k use /vmcore as c-dumpfile (try -n or N instead)
The “-g” option can select by session leader OR by group name. Selection by session leader is specified by many standards, but selection by group is the logical behavior that several other operating systems use. This ps will select by session leader when the list is completely numeric (as sessions are). Group ID numbers will work only when some group names are also specified.

The “m” option should not be used. Use “-m” or “-o” with a list. (“m” displays memory info, shows threads, or sorts by memory use)

The “h” option varies between BSD personality and Linux usage (not printing the header) Regardless of the current personality, you can use the long options –headers and –no-headers

Terminals (ttys, or screens of text output) can be specified in several forms: /dev/ttyS1, ttyS1, S1. Obsolete “ps t” (your own terminal) and “ps t?” (processes without a terminal) syntax is supported, but modern options (“T”,”-t” with list, “x”, “t” with list) should be used instead.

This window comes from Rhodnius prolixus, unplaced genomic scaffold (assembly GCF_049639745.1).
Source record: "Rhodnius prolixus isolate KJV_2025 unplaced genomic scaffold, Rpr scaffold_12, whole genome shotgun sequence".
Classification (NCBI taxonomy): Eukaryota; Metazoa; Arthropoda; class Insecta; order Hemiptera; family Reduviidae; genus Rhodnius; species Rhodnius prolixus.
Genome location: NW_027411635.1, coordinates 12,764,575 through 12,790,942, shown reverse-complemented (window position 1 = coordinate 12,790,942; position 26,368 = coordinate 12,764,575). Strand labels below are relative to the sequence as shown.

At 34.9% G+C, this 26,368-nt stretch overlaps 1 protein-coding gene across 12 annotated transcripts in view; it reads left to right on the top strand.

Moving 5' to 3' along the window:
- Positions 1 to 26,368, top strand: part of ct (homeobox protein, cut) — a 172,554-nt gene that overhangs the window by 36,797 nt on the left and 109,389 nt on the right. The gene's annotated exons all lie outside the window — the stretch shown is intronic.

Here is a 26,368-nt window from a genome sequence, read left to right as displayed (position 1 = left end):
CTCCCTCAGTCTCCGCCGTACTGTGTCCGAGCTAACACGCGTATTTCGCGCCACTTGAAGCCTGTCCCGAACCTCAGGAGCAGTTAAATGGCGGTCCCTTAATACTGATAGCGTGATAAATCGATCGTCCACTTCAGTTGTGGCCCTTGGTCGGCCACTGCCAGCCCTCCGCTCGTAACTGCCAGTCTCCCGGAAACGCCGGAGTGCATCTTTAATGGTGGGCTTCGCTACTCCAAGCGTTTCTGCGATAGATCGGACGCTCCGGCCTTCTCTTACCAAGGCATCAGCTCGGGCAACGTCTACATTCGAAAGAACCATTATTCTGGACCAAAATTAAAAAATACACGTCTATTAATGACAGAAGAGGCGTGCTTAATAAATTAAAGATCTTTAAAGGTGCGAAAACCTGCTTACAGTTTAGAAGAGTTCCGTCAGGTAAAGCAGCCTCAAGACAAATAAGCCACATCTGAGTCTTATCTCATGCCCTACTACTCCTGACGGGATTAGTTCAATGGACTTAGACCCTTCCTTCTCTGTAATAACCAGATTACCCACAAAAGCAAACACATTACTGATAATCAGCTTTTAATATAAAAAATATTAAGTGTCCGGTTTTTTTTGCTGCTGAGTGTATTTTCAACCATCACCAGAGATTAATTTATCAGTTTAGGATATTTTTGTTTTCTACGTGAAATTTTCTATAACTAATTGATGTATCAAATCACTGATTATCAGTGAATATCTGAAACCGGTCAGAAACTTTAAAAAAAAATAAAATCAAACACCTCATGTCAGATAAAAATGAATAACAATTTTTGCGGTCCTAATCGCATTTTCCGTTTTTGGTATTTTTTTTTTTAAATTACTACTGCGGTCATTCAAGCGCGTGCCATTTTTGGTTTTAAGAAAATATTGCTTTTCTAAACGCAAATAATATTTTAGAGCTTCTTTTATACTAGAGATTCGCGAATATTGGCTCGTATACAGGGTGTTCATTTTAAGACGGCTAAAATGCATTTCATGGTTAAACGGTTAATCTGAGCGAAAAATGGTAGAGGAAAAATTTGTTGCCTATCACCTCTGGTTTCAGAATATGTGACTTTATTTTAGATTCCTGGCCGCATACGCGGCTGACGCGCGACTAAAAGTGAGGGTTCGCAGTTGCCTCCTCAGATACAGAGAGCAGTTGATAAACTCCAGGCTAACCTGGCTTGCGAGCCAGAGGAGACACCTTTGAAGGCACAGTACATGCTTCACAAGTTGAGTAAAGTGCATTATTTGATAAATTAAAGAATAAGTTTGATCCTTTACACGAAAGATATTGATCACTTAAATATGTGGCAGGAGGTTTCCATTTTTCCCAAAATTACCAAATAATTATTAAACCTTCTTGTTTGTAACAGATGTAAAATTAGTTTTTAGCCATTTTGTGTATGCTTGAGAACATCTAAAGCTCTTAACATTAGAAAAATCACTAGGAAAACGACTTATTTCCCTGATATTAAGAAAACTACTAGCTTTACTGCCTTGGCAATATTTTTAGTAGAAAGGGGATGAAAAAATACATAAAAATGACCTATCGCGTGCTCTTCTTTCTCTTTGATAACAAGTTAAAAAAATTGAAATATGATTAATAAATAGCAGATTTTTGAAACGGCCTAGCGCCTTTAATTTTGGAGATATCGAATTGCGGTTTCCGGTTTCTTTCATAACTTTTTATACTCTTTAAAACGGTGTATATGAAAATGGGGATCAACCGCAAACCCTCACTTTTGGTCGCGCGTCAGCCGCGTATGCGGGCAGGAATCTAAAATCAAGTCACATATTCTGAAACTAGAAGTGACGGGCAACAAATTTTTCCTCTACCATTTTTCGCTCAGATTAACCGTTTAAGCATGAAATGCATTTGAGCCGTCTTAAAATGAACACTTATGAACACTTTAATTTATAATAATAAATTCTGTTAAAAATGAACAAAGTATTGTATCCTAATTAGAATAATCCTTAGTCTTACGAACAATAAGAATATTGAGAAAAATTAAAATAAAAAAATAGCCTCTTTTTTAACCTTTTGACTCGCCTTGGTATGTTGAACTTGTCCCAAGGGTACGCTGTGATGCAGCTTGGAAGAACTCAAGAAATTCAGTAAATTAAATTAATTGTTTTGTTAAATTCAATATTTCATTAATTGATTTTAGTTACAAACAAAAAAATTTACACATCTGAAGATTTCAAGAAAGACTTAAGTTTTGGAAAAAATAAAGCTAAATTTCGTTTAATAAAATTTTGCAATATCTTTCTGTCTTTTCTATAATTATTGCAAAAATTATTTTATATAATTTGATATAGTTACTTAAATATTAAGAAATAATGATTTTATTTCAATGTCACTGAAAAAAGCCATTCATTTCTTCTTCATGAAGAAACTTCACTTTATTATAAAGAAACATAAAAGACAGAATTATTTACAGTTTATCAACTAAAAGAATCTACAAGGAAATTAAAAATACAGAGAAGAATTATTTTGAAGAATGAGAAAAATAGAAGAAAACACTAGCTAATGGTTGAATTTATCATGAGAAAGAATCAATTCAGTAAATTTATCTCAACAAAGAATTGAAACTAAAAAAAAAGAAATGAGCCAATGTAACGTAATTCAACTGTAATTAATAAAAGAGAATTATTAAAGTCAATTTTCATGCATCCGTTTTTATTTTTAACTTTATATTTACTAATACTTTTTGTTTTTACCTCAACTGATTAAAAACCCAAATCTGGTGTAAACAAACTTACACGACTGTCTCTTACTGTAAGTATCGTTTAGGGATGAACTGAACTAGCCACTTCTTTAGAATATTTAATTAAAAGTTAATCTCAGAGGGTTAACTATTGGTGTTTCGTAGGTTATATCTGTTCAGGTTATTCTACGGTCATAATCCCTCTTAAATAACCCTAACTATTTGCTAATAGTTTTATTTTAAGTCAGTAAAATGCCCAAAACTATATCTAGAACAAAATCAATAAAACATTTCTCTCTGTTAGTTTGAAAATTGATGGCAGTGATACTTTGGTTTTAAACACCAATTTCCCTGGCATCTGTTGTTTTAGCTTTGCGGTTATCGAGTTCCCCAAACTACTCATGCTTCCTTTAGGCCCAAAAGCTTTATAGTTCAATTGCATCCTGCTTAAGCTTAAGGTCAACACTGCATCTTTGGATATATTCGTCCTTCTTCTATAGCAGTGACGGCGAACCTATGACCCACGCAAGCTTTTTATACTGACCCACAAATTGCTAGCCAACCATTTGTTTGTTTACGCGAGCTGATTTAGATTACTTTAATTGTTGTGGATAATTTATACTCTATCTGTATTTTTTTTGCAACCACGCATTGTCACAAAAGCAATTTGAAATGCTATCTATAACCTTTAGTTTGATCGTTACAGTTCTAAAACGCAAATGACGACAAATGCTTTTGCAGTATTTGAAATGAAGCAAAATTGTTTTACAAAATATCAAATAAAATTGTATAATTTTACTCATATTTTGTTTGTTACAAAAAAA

The BSD “O” option can act like “-O” (user-defined output format with some common fields predefined) or can be used to specify sort order. Heuristics are used to determine the behavior of this option. To ensure that the desired behavior is obtained, specify the other option (sorting or formatting) in some other way.

For sorting, BSD “O” option syntax is O[+|-]k1[,[+|-]k2[,…]] Order the process listing according to the multilevel sort specified by the sequence of short keys from SORT KEYS, k1, k2, … The `+’ is quite optional, merely re-iterating the default direction on a key. `-‘ reverses direction only on the key it precedes.